The Geologic Record

Jordan Hildebrandt

Interestingly, the Grand Canyon, for all its press, is not terrifically useful for determining specifics about a particular section in time.  The Redwall Limestone, from the Mississippian period, is about 250 meters of rock representing around 60 million years, or about 4mm of rock record for every 1,000 years.  That's not much to go on, at all.  Now, geologists can still obtain a great deal of information from these short-spanning outcrops, but it's not very good resolution.  There are sections elsewhere in the world that record much more information per unit time - a random strat column from Pakistan reveals a section with a rate of 1m per 1,000 years - 2 orders of magnitude more information about.  It's neat that the canyon samples such a large time frame - spanning billions of years, but that only means that there are heaps upon heaps of data gaps.
Gaps in the geological record are caused by periods of either loss of material or non-deposition - grains are being removed as or more quickly as they are being deposited.  Such holes in the record are known as "unconformities," in that one layer does not conform properly with the adjacent layer - there's not a fluid recording of the flow of time.
To end on a less lighthearted note, here is a joke I made up on one of the car rides:
What do you call a volcano in the Vatican?

A cardinal cinder.

Thursday, August 2, 2012

Megascopic Processes and Lessons of Continuity

Jillian E. Votava

DAY ONE: Drive from Phoenix to Flagstaff
First impression of AZ: It’s deathly hot and dry. As we drive out of the airport and head north along the highway though, we see a pleasant sight: Carnegiea gigantean>> Saguaro cacti, the giant trademarks of the desert. The drive from 1,200 ft asl to 6,900 ft asl is most noticeable through air temperature. 110°F turns steadily into 79°F as we gain 6,000+ feet in elevation. Along the highway, a remarkable shift occurs: one moment you are passing an endless sea of Saguaro, then tufts of yucca amid prickly-pear, followed by shrubs and small trees. The final leg of the drive from Sedona to Flagstaff holds the largest surprise: Pinus ponderosa>> massive pine trees dominate and tower over the road. We’ve just driven over a text-book example of a basin-and-range region that has the added “spice” of regional uplift (known as the Colorado Plateau). Ending the day with a sunset dinner at Humphrey’s Peak included the additional surprise of Aspen and Pine tree-climbing.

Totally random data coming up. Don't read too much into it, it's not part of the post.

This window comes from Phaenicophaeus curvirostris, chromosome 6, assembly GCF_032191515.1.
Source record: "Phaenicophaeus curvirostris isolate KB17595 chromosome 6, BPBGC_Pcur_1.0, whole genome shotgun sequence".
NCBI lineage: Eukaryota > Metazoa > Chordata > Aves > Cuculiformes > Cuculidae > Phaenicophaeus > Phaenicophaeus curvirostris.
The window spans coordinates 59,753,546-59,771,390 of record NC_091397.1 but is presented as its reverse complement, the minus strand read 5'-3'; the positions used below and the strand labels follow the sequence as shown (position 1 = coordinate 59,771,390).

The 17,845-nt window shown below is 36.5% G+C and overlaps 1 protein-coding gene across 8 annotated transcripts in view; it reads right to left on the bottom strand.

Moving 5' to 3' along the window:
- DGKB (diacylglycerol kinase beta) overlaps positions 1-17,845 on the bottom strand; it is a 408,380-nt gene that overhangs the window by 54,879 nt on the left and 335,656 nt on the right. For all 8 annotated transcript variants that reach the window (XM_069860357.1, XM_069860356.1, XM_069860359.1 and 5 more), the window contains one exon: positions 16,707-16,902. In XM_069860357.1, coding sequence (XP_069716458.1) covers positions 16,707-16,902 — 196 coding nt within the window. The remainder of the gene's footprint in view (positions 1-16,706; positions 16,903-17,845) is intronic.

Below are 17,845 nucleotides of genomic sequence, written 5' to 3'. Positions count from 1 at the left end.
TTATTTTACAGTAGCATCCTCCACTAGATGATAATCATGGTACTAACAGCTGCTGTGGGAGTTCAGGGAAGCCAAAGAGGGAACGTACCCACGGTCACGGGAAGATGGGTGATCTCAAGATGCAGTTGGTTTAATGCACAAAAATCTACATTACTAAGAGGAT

Sound of the day: wind through the tree leaves.

DAY TWO: Volcanic Craters
First impression of SP Crater: simple cones, “fluffy” lava flows. Classic cone-shaped volcanic hills dot the flat landscape northeast of Flagstaff and the large lava flow snakes for four miles north of this steep, rocky hill.
Sound of the day: wind across bare rocks, “clink-clink” footsteps across the 70,000 year-old basalts.
 First impression of Colton crater: rounded and eroded. Colton is a large cinder-cone volcano that was explosive and fast-lived. It is known as a hydro-volcanic crater: a rising body of magma met ground water, creating an extremely volatile mix. The “cone” part of the volcano is gone, it blew off! 500 feet deep and one mile in circumference is a large volume of solid rock to expel and one can only image what such an event would have looked like.
Fun word of the day: Palagonitic Tuff (pah-lag-on-it-ik).

DAY THREE: Crater comparisons and petrified trees
First impression of Meteor crater: “striking”, pun only slightly intended. You look across this flat landscape east of Flagstaff, seeing only a couple mesas on the horizon, and then WHAM, huge hole in the ground. Thinking about a meteor the size of a 50m by 50m building makes you panic slightly, feel small and vulnerable. This feature is a tangible analog to our rocky neighbors in the sky. Both Mars and (more so) the Moon are covered with impact craters. The “clinkery” rocks of yesterday’s crater cones are gone. Here the rims are made of loosely consolidated fragments of the strata seen in beautiful profile that make up the crater walls. All three rock formations are of sedimentary-type; they formed from consolidation of pre-existing materials and/or by precipitation in an aqueous environment.